None Ever Seen Like This!

Science Fields

570 billion times brighter than the Sun…

A source of light which emerged billions of years ago on the sky in not fully understood circumstances could be the most powerful supernova in history.

According to astronomers who published the initial findings about the source which was first discovered last June,it  is 570 billion times brighter than the Sun. Even more stupendously, its brightness is reported to be 20 times that of at least 100 billion stars in our Milky Way galaxy combined!  

The energy emitted by the source named ASASSN-15lh (fittingly pronounced “assassin”) during the four months it gradually dimmed, was reportedly equal to the total energy the Sun could emit in 90 billion years (which, incidentally, is more than 20 times its remaining years). The artist’s impression above depicts how it will look to unaided eyes from an hypothetical planet 10.000 light years (about 100 quadrillion km) away. 

Astronomers see these values as indicating that the source, which is 3.8 billion light years away, belongs to a special class of  terrific star deaths called “superluminous supernovae – SLSN).

What causes some uncertainty, however, is the fact that these heavyweight supernovae typically occur in small galaxies. But ASASSN-15lh, which is twice as bright as the biggest seen in this class, went off in a giant galaxy with a mass of at least 200 billion stars. Researchers, however, do not rule out the possibility that the explosion could have occured in one of the dwarf satellite galaxies which usually surround giant ones.

According to the astronomers who studied the process of dimming, ASASSN-15lh could be the most extreme example of the supernovae of the same class.

An alternative explanation for the extraordinary brightness of the source is the possibility of its being one of a special kind of supernova remnants, which emerge when a massive star’s core collapses onto itself (triggerig the explosion) forming a sphere called a “neutron star” just 20 kilometers across which packs about 1.5 solar masses. A special class of the neutron stars are called magnetars which spin rapidly and have magnetic fields trillions of times stronger than that of the Earth. According to the alternative scenario, a magnetar, spinning 1000 times a second and converting all the energy from its gradually slowing spin to heat, can explain the observed luminosity of the source.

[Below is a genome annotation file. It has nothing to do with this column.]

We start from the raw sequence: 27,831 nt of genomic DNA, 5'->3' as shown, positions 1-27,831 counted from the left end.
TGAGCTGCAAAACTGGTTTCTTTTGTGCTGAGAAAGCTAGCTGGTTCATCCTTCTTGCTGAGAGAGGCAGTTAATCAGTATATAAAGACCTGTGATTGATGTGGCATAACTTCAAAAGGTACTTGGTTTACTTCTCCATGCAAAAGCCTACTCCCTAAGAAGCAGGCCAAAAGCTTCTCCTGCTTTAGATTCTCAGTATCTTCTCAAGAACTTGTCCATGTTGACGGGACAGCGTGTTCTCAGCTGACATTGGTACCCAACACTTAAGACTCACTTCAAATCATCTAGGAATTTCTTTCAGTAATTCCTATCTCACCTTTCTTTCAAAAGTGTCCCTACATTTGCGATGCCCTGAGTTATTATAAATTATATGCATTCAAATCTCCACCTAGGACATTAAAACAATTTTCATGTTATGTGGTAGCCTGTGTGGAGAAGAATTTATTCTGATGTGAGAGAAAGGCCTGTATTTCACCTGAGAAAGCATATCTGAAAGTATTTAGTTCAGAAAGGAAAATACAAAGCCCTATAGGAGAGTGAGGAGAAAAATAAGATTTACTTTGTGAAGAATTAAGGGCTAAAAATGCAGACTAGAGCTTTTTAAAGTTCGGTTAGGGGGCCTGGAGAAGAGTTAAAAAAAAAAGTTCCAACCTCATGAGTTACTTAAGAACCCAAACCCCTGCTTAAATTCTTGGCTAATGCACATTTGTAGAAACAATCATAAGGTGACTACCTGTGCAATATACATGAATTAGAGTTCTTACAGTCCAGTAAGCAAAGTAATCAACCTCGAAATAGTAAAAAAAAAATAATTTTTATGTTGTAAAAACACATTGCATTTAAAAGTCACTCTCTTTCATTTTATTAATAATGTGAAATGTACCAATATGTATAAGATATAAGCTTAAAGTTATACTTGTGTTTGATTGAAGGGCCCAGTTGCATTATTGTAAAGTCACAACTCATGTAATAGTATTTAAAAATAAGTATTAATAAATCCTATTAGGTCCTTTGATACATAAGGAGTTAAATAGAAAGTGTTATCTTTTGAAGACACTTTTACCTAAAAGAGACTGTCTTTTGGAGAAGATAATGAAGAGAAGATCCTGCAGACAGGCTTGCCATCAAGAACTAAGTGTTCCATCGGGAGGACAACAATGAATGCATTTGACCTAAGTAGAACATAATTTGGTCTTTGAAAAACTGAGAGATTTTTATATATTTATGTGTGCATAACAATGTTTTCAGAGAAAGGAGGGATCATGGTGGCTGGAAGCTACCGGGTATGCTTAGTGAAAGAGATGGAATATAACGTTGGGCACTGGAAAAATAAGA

But this explanation, too, is not without its problems. Besides it is doubtful that the energy from the spin-down can be totally converted to heat, the emitted gravitational waves should greatly dissipate the total energy.

Among other alternatives listed by the authors are, a star with a mass far above the known  theoretical limits punctuating its life, or the possibility of an unknown process connected with the supermassive black hole at the center of the galaxy.

Astronomers hope that new observations planned with the Hubble Space Telescope may lift the curtain of mystery. 


  • 1. “ASASSN-15lh: A highly super-luminous supernova”, Science, 15 January 2016
  • 2. “What is 10 miles across, but powers an explosion brighter than the Milky Way?”, Ohio State Univertsity, 14 January 2016
  • 3. “Record-shattering cosmic blast could help crack the case of extreme supernova explosions”, The Kavli Foundation, 14 January 2016